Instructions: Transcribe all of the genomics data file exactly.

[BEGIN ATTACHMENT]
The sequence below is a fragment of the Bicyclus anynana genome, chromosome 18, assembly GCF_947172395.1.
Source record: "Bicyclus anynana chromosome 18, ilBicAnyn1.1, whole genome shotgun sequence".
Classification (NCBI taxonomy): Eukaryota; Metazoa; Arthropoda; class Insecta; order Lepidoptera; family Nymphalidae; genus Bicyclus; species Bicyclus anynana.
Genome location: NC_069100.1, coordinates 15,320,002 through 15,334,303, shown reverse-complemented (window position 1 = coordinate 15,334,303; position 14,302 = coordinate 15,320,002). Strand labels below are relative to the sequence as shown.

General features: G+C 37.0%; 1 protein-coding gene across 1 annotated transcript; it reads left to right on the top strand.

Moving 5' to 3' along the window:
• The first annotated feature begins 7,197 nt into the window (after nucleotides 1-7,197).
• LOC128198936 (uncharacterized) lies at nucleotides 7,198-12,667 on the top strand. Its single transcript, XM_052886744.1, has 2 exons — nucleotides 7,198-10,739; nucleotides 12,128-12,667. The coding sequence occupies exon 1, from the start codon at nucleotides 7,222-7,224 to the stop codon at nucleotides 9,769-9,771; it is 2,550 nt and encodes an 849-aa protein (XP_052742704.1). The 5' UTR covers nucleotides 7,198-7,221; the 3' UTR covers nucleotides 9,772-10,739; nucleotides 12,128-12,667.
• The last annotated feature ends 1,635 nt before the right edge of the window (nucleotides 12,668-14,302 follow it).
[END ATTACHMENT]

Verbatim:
The sequence below is a fragment of the Bicyclus anynana genome, chromosome 18, assembly GCF_947172395.1.
Source record: "Bicyclus anynana chromosome 18, ilBicAnyn1.1, whole genome shotgun sequence".
Classification (NCBI taxonomy): Eukaryota; Metazoa; Arthropoda; class Insecta; order Lepidoptera; family Nymphalidae; genus Bicyclus; species Bicyclus anynana.
Genome location: NC_069100.1, coordinates 15,320,002 through 15,334,303, shown reverse-complemented (window position 1 = coordinate 15,334,303; position 14,302 = coordinate 15,320,002). Strand labels below are relative to the sequence as shown.

General features: G+C 37.0%; 1 protein-coding gene across 1 annotated transcript; it reads left to right on the top strand.

Moving 5' to 3' along the window:
• The first annotated feature begins 7,197 nt into the window (after nucleotides 1-7,197).
• LOC128198936 (uncharacterized) lies at nucleotides 7,198-12,667 on the top strand. Its single transcript, XM_052886744.1, has 2 exons — nucleotides 7,198-10,739; nucleotides 12,128-12,667. The coding sequence occupies exon 1, from the start codon at nucleotides 7,222-7,224 to the stop codon at nucleotides 9,769-9,771; it is 2,550 nt and encodes an 849-aa protein (XP_052742704.1). The 5' UTR covers nucleotides 7,198-7,221; the 3' UTR covers nucleotides 9,772-10,739; nucleotides 12,128-12,667.
• The last annotated feature ends 1,635 nt before the right edge of the window (nucleotides 12,668-14,302 follow it).